9/5/08

I finally finished my Blood Essay. It still needs some work, but tell me what you think.

I cover my eyes with my right arm as I lie in bed and hope God hears me. I want Him to hear me. I feel like Naaman expecting a great manifestation from an angel saying, “Eric, God is real. He does love you, and wants you to be whole.” I know the things I should do in order to gain my faith, but I can’t. I would have to expose myself again and hear the answers I already know. I wish I really was like Naaman and had the courage to ask for help, but I can’t because I won’t.

* * *

I sat in another Fast and Testimony meeting on Sunday. My neck was bobbing back and forth as I listened to a blonde girl testify of her life changing experience because of a boiler that caught on fire. When she finished, there was a pause, I thought of this essay that I had worked on for weeks. I got up and walked to the front of the west ballroom and gripped the sides of the podium.

After explaining the concept of the Writing Center “Blood Essay,” I told the entire congregation about my “missing faith.” I related to them my redefined concept of faith.

“Faith is a hope. I do not know if it is real, but I hope that it is. I hope God hears me. I hope Jesus is the Christ. And I hope Joseph Smith saw them.”

The next day was our closing ward social. I was the activities coordinator, so I was required to be there early. The tables and chairs were set and the food ready to go. I arranged for the bishop to bring a whole roasted pig as the main course. I stood in the back admiring the reactions of the people who took picture after picture of the roasted pig with their cell phones. Suddenly, I felt an arm resting around my shoulder. I looked to my left and saw Bishop Scott smiling at their reactions too.

“How are you doing?” he asked.

“I think it is going to be a great party,” I responded.

He looked at me in the eyes and said, “I meant with what you said in your testimony yesterday.”

“Oh that. Well it is something I have struggled with for the past year.”

He began relating to me a life story and talked about Moroni’s definition of faith found in the Book of Mormon. I don’t remember exactly what he said; I just smiled and thanked him for bringing the pig.

7 comments:

Sarah said...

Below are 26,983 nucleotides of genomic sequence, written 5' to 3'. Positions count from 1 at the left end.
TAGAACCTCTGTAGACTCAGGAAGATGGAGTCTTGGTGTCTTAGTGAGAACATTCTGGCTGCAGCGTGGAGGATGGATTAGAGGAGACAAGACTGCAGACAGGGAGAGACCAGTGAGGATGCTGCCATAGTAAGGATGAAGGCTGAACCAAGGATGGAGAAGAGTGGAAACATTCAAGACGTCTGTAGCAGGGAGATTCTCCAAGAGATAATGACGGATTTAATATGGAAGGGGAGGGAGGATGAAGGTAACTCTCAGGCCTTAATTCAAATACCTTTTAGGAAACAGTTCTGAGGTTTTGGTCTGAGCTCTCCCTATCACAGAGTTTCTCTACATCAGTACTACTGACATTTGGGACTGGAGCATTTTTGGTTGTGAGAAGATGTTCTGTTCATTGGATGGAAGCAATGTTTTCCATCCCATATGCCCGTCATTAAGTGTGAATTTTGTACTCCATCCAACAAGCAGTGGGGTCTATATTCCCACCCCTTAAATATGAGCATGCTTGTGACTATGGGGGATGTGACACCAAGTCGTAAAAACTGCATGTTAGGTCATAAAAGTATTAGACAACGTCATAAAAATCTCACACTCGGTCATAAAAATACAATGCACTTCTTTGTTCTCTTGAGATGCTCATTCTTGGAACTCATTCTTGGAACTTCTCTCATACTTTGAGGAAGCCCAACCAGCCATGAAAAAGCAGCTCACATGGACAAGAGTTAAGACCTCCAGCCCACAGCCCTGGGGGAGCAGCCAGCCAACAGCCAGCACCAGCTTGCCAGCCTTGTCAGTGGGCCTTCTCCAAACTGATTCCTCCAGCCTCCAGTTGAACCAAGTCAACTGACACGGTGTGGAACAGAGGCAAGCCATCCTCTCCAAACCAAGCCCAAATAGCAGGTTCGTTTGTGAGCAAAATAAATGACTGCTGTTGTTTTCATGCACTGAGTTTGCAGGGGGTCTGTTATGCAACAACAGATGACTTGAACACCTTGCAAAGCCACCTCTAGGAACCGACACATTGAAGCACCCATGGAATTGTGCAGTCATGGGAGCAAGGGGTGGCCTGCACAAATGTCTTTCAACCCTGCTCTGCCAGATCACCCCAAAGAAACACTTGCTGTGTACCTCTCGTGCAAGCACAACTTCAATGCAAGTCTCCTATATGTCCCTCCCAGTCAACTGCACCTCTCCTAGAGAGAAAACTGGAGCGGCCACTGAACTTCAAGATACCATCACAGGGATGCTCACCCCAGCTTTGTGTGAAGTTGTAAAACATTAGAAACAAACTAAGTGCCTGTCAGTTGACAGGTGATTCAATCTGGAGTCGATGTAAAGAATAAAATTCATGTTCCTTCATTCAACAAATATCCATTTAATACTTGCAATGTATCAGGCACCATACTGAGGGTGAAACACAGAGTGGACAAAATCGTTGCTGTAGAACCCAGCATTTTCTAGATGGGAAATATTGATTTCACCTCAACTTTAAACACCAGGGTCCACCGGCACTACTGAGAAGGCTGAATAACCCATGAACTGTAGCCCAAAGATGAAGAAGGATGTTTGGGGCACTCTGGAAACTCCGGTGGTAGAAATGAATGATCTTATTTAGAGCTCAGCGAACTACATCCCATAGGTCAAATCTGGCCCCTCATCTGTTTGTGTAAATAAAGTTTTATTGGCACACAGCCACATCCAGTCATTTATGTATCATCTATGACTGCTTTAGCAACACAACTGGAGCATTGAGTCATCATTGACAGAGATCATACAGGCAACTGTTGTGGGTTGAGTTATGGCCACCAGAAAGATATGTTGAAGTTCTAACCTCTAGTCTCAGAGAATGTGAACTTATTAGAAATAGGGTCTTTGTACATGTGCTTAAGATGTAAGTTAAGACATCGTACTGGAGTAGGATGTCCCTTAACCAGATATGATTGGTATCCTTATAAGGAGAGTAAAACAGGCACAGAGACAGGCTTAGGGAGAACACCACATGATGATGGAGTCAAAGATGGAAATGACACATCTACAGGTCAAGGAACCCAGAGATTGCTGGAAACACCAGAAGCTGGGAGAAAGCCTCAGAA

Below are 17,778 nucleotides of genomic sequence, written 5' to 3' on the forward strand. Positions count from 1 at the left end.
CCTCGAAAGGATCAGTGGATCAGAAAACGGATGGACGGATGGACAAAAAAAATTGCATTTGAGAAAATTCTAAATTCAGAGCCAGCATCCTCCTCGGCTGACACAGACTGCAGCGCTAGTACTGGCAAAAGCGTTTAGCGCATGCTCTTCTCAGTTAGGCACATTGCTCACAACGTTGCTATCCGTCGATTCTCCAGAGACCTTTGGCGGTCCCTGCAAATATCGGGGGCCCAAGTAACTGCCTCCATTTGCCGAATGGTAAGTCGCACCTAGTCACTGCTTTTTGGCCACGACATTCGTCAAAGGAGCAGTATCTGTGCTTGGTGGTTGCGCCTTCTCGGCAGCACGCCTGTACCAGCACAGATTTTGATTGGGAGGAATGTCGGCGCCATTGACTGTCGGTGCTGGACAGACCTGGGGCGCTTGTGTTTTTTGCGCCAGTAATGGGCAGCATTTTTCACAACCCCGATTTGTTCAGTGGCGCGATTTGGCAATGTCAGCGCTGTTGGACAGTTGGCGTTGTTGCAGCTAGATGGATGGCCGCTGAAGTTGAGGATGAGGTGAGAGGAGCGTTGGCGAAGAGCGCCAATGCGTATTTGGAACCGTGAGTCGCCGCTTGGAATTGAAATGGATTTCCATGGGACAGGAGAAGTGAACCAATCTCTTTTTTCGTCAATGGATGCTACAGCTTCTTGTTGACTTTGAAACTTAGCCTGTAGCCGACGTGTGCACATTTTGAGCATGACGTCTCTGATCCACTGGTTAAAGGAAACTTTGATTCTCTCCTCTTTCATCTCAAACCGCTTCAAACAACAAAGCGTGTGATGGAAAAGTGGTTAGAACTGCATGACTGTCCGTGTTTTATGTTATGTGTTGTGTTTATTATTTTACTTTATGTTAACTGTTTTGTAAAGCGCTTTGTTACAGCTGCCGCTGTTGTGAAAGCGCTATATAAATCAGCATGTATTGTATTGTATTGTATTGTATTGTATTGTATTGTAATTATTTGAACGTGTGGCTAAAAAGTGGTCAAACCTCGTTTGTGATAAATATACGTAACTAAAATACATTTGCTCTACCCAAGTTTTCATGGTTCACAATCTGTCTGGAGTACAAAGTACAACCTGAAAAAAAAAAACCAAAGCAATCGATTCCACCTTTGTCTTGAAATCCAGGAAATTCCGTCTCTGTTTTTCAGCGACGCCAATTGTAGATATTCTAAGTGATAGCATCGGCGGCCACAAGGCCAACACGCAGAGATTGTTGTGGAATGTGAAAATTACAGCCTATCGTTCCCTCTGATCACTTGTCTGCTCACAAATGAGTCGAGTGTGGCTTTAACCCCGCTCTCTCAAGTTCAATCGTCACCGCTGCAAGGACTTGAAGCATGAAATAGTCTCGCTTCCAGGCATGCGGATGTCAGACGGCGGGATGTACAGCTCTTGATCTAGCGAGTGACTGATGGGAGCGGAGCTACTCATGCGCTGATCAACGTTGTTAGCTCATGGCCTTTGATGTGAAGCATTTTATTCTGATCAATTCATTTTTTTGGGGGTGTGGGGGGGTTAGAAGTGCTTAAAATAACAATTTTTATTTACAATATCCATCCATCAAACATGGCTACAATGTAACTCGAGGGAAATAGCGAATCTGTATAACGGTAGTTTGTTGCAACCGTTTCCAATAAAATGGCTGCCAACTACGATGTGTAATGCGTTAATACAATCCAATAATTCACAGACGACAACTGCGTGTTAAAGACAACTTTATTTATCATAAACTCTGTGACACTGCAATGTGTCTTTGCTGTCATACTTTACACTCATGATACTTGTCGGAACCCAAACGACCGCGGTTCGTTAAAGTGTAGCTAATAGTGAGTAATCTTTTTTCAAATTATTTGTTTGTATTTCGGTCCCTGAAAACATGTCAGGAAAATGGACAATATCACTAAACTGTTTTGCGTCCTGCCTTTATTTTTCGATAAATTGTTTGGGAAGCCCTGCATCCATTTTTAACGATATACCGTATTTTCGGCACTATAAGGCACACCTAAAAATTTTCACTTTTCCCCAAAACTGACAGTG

well, It's honest. And that is the scariest and most essential part of writing.

Sky said...

Not finished. Answer me this question (seriously, and I'm not thinking of an answer I want from you. I'm interested in what you think). How can you finish the essay? Is there a "finish"? If your main conflict in the essay is between you and people, it's a pretty good finish. If the main conflict is between you and God, which is what I, at first, thought, but maybe I'm wrong, then it's NOT near finished. (Is there ever a finish in that case? What would it be?)

Crystal said...
This comment has been removed by the author.
Chan said...

Umm, the bit with the Bishop feels (to me) like it's on a lower level than the rest of it. And, like Sister Morgan, by the end I don't know what the focus is: people? God? lousy advice? roast pig?

Rebeckah said...

i think it's totally apropriate to hope that there is a god. i think that many may say that they "know" that there is one simply because "know" is the terminology that they've heard used to describe a testimony. there are other catch phrases and words that we use too: obedience, charity, humility, etc... i admit to using them daily without knowing what they mean. for you to say that you hope there is a god is so refreshing and so real, that it makes me feel comfortable with not knowing as much as i'd like to as well. on a technical note, i agree with sister morgan and matt, i don't think it's done yet.

Rebeckah said...

i don't know how to edit my comment, but when i said matt, i ment chan...

Eric James said...

I think I agree with the most of all that has been said. I think the essay itself was done before I added the part about the bishop, which takes away from the meaning. I like my last line of the original essay. That line doesn't demand a conclusion, just another essay. (Mostly because there isn't a conclusion.)

To answer Sister Morgan, my essay with and about God will never be "done," nor do I think it ever could be.